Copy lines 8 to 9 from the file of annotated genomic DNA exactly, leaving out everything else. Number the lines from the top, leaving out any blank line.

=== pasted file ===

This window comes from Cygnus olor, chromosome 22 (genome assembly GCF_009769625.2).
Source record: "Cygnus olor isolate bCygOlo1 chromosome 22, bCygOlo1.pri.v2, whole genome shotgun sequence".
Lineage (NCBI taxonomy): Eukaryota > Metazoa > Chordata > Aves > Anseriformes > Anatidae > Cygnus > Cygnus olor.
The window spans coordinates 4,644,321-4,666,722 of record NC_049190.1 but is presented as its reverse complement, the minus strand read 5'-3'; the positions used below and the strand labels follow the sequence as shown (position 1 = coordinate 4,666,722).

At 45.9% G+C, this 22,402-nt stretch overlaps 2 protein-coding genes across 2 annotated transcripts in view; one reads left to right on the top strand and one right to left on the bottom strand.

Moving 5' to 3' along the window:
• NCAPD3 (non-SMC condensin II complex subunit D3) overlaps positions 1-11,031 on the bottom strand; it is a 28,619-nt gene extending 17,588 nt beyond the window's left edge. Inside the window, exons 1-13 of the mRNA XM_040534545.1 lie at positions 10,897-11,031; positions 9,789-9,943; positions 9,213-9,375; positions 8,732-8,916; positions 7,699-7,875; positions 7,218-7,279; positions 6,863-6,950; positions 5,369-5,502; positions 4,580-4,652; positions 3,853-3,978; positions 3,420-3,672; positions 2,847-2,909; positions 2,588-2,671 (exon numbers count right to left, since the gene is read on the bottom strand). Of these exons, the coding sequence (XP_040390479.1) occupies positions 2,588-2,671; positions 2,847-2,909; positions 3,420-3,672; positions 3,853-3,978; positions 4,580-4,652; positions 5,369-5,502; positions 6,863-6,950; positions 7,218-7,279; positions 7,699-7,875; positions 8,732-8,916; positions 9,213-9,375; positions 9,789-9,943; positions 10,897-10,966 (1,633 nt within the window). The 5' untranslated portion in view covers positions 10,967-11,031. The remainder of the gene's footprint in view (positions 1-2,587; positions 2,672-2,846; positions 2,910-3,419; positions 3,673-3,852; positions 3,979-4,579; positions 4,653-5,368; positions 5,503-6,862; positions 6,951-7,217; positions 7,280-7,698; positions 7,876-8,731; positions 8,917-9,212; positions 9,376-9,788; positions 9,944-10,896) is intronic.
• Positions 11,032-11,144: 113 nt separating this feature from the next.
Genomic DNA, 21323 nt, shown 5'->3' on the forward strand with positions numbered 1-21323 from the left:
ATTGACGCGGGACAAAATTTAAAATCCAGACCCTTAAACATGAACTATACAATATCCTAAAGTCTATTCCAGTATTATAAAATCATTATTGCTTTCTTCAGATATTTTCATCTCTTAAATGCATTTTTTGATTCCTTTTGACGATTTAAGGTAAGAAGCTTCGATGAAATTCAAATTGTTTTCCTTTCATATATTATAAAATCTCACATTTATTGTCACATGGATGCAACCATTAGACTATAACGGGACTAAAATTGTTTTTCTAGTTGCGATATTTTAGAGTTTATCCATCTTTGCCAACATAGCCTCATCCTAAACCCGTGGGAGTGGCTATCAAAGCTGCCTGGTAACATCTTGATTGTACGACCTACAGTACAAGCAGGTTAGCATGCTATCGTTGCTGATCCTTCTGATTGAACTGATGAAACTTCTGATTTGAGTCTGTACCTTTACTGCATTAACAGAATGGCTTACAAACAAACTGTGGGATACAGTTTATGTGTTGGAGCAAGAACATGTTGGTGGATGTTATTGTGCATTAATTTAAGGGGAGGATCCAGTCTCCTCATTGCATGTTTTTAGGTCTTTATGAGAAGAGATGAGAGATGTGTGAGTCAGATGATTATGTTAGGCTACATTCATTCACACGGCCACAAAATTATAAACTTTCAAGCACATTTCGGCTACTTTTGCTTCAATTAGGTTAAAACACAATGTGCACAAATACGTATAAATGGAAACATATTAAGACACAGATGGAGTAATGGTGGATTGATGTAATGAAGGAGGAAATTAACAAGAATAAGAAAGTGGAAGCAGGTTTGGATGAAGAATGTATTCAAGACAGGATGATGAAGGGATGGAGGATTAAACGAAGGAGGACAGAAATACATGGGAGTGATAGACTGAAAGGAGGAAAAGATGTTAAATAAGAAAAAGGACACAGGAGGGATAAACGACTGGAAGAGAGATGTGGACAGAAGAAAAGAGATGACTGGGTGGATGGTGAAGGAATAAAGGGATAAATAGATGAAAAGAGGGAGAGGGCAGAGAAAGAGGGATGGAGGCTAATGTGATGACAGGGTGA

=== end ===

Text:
• Positions 11,032-11,144: 113 nt separating this feature from the next.
Genomic DNA, 21323 nt, shown 5'->3' on the forward strand with positions numbered 1-21323 from the left: